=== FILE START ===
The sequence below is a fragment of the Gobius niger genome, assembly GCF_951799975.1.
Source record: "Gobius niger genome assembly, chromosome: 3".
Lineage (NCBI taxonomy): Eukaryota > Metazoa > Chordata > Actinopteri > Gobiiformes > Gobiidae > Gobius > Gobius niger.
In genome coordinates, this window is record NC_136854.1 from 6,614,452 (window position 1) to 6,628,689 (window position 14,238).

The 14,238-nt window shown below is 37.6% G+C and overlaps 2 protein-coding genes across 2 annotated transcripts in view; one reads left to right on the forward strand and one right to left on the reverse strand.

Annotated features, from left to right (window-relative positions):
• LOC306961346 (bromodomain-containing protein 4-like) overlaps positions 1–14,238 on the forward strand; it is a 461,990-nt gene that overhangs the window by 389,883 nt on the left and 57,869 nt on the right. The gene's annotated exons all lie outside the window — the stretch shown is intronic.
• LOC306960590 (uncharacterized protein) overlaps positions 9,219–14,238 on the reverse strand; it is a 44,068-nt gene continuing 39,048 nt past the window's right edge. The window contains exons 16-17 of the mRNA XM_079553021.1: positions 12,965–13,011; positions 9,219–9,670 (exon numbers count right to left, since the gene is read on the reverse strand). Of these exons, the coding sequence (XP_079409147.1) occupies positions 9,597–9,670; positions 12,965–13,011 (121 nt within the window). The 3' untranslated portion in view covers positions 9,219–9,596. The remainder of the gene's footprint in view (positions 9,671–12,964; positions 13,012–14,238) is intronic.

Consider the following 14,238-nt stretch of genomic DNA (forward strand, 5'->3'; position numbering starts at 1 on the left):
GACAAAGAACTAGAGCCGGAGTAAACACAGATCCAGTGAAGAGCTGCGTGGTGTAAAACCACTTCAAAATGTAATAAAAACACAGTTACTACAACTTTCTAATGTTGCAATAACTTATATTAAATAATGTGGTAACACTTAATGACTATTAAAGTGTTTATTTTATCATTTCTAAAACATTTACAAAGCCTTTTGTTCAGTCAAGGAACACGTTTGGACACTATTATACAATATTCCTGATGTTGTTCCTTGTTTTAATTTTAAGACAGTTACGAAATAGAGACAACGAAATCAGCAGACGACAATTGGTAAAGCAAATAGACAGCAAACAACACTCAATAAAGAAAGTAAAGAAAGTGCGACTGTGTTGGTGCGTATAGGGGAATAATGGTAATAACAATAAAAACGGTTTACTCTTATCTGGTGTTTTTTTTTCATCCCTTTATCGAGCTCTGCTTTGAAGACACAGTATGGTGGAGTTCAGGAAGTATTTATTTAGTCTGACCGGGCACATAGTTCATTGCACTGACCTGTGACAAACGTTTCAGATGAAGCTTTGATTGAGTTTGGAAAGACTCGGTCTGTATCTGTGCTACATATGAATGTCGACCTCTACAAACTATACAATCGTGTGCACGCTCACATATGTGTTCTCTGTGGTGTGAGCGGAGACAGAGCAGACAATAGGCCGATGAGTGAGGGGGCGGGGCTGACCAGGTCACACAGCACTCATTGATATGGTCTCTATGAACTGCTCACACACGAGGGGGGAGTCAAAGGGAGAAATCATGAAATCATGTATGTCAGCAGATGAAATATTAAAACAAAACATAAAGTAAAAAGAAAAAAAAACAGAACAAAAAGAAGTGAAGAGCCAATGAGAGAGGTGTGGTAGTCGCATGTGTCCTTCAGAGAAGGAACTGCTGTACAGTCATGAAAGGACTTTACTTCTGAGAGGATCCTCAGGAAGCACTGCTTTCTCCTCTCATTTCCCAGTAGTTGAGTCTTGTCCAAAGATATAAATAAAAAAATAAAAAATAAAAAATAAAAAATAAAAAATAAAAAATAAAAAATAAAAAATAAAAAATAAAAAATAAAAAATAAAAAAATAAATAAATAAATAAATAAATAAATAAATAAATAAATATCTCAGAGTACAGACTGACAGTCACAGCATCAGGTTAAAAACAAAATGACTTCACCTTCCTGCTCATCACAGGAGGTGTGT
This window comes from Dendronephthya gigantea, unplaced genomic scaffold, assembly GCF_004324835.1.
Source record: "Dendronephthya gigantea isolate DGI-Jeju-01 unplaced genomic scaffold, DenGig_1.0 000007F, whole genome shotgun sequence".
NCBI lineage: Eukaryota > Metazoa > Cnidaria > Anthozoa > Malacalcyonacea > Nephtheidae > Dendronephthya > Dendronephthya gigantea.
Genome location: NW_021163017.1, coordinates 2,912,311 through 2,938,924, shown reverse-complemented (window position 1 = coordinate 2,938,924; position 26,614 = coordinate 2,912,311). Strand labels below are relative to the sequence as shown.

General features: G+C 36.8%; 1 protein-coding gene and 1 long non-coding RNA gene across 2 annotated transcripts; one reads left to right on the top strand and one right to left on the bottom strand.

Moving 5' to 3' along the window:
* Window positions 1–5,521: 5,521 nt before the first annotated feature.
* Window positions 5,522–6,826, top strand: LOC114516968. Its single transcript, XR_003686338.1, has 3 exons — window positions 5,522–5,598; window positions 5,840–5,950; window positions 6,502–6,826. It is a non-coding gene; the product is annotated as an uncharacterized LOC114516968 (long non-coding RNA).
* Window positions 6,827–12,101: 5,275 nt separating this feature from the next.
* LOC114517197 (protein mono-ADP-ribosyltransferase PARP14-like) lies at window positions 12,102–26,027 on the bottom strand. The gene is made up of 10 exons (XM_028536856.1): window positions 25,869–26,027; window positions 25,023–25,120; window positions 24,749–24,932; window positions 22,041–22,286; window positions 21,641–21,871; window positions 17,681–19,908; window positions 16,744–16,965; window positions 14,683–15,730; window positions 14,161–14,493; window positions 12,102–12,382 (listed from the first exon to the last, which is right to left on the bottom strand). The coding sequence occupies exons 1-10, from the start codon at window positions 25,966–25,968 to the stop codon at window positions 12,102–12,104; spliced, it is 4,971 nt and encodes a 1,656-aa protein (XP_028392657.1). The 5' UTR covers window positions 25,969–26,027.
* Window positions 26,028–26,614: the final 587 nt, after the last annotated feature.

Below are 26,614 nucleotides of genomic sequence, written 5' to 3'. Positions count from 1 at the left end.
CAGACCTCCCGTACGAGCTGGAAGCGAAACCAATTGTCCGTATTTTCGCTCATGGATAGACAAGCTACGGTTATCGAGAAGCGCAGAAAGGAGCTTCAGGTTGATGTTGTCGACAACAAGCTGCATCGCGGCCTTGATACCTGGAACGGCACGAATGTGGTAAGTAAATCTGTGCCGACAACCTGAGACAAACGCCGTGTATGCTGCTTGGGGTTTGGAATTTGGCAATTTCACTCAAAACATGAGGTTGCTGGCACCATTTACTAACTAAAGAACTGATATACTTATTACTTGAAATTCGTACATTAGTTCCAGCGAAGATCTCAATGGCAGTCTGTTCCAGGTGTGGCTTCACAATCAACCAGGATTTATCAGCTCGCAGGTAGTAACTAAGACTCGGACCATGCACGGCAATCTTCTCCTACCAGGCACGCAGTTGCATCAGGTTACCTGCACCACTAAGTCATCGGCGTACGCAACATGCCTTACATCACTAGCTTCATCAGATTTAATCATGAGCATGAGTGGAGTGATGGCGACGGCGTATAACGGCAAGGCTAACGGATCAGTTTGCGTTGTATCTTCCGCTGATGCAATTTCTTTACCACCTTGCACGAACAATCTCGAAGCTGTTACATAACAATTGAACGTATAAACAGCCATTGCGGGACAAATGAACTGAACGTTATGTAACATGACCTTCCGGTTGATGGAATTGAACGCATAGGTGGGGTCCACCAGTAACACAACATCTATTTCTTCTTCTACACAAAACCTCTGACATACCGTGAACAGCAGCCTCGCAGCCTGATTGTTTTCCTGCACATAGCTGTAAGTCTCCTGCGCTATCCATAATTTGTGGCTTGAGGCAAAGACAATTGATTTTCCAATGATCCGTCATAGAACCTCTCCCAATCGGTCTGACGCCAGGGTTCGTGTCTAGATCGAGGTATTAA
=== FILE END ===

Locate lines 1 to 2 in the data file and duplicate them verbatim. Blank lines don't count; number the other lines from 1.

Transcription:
The sequence below is a fragment of the Gobius niger genome, assembly GCF_951799975.1.
Source record: "Gobius niger genome assembly, chromosome: 3".